What Happens if You Get Into an Accident Without Insurance? 

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vehicle involved in an accident without insurance

One of the major benefits of having a quality car insurance policy is the peace of mind it provides you. Knowing your insurance will help cover the expenses that result from a car accident can make this stressful time a little better. 

But if you get into an accident without insurance, the situation becomes much more complicated. Now you have to be worried about the financial obligations that’ll fall in your lap, as well as any legal trouble you could be in. 

Driving without car insurance is never a good idea and if you’re in an accident, it’s important to understand what might happen next. 

Key Takeaways:

  • Driving without insurance is against the law in most states. So, you may bear a hefty financial burden if you cause an accident while driving without insurance.
  • If your state requires car insurance and you’re caught driving without it, you may also be sued by the driver, requiring you to pay expenses out of pocket.
  • When you cause an accident without insurance, your car may be impounded, your license suspended, and you may face jail time.
  • If you live in a no-fault accident state, which means regardless of who causes an accident, you must file a claim with your insurance company. You can still be sued by the driver you hit.
  • If your license is suspended as a result of driving without insurance, you may be required to get a SR-22. This certificate of financial responsibility shows you meet the minimum insurance requirements for your state.

If you find yourself driving without car insurance, you’re not alone. In fact, this scenario is surprisingly common, according to data by the Insurance Research Council (RIC). The RIC found that in 2019, one out of every eight drivers on the road had no car insurance, putting the estimated national uninsured motorist rate at 12.6%. The rates of uninsured drivers vary significantly depending on the state, too. Washington saw a 6.9% increase in uninsured motorists, while Rhode Island and Mississippi saw a 6.8% and 6.4% increase, respectively.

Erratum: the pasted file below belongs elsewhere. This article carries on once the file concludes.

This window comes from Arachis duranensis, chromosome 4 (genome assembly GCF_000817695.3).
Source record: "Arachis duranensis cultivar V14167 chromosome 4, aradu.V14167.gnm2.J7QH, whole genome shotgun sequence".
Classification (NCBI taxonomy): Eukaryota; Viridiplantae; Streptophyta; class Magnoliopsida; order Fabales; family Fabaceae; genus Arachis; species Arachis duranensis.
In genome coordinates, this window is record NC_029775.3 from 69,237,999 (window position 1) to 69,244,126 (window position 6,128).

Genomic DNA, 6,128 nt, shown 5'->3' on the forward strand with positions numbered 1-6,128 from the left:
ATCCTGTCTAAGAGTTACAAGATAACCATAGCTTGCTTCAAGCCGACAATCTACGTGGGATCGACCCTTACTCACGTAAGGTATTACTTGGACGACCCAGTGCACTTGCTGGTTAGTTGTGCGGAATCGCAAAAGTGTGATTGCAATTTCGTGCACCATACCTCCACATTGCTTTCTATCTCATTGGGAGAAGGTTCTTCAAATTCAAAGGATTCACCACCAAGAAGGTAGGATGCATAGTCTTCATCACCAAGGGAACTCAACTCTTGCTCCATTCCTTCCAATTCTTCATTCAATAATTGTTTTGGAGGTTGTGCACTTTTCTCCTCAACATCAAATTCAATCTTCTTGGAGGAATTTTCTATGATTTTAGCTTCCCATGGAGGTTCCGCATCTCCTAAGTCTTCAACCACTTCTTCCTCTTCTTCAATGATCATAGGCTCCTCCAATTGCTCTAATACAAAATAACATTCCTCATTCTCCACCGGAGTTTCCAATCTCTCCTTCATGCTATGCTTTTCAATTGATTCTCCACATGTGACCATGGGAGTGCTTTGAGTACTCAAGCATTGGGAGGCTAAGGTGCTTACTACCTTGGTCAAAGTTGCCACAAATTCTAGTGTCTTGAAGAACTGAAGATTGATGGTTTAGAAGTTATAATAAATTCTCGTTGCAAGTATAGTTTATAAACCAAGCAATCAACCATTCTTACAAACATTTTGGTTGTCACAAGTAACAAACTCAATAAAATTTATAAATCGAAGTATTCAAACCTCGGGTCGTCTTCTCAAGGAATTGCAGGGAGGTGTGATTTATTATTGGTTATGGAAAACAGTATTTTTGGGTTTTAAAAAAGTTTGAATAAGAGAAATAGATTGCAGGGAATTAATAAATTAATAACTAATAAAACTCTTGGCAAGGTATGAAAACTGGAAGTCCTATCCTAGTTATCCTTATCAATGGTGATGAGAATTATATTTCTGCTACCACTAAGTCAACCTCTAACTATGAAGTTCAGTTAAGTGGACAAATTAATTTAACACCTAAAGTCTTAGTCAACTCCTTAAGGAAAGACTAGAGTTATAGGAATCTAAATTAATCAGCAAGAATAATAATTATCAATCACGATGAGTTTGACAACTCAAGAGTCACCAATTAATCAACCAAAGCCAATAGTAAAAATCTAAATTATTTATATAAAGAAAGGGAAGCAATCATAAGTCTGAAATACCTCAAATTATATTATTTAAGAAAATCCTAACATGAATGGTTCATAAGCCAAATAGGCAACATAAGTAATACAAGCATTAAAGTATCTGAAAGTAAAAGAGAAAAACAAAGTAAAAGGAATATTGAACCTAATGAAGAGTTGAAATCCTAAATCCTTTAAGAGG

Just what happens if you’re in a car accident without insurance will depend on many factors, including the accident’s severity. The state in which the accident occurs also has important implications and can affect your financial and legal responsibility. 

Accidents in States That Require Car Insurance

Most states require drivers to carry car insurance, and also set a minimum required amount of car insurance. Those state minimums can vary, but if you’re in an accident in a state where insurance is required, you could face multiple penalties. Those penalties will partially depend on whether you were at fault. 

At-Fault Auto Accidents Without Insurance

If you drive uninsured and cause an accident, you are liable for all of the damages and injuries that result. You will need to pay for any property and vehicle damage along with injuries of anyone else involved in the accident. 

At-Fault Accident Penalties

If you were at-fault for an accident and didn’t have insurance, you may face some or all of the following penalties: 

  • Vehicle repair costs: You will be responsible for the cost to repair or replace any vehicles involved in the accident. 
  • Medical expenses: If anyone was injured in the accident, including drivers, passengers, or pedestrians, you will probably be responsible for covering their medical bills. Those bills might include ambulance rides, ER bills, physical therapy, and other expenses. 
  • Legal fees: If you can’t pay for those damages out-of-pocket, the other parties involved could sue you for the damages and their legal fees. 

In addition to these immediate expenses, you might face additional disciplinary penalties: 

  • License suspension: If you’re caught driving without insurance, the DMV might suspend your license and require proof of insurance before they activate it again. Some states will require you to complete a SR-22 or FR-44 form to prove that you have insurance before your license will be reinstated. 
  • Vehicle impounding: Your vehicle might be impounded at the scene because you drove without insurance. 
  • Fines: Many states will issue fines because you violated the law by driving without insurance. The amount of those fines often depends on the severity of the accident. 
  • Jail time: If you have repeatedly driven without insurance, then causing an accident while uninsured could even land you behind bars.

If you have driven without insurance and caused an accident, insurance companies will usually view you as being a higher-risk driver. You will also have a lapse in your insurance coverage, which often drives up premium costs. Chances are that when you do seek out insurance, you will pay higher rates than other drivers. 

At-Fault Accidents in No-Fault States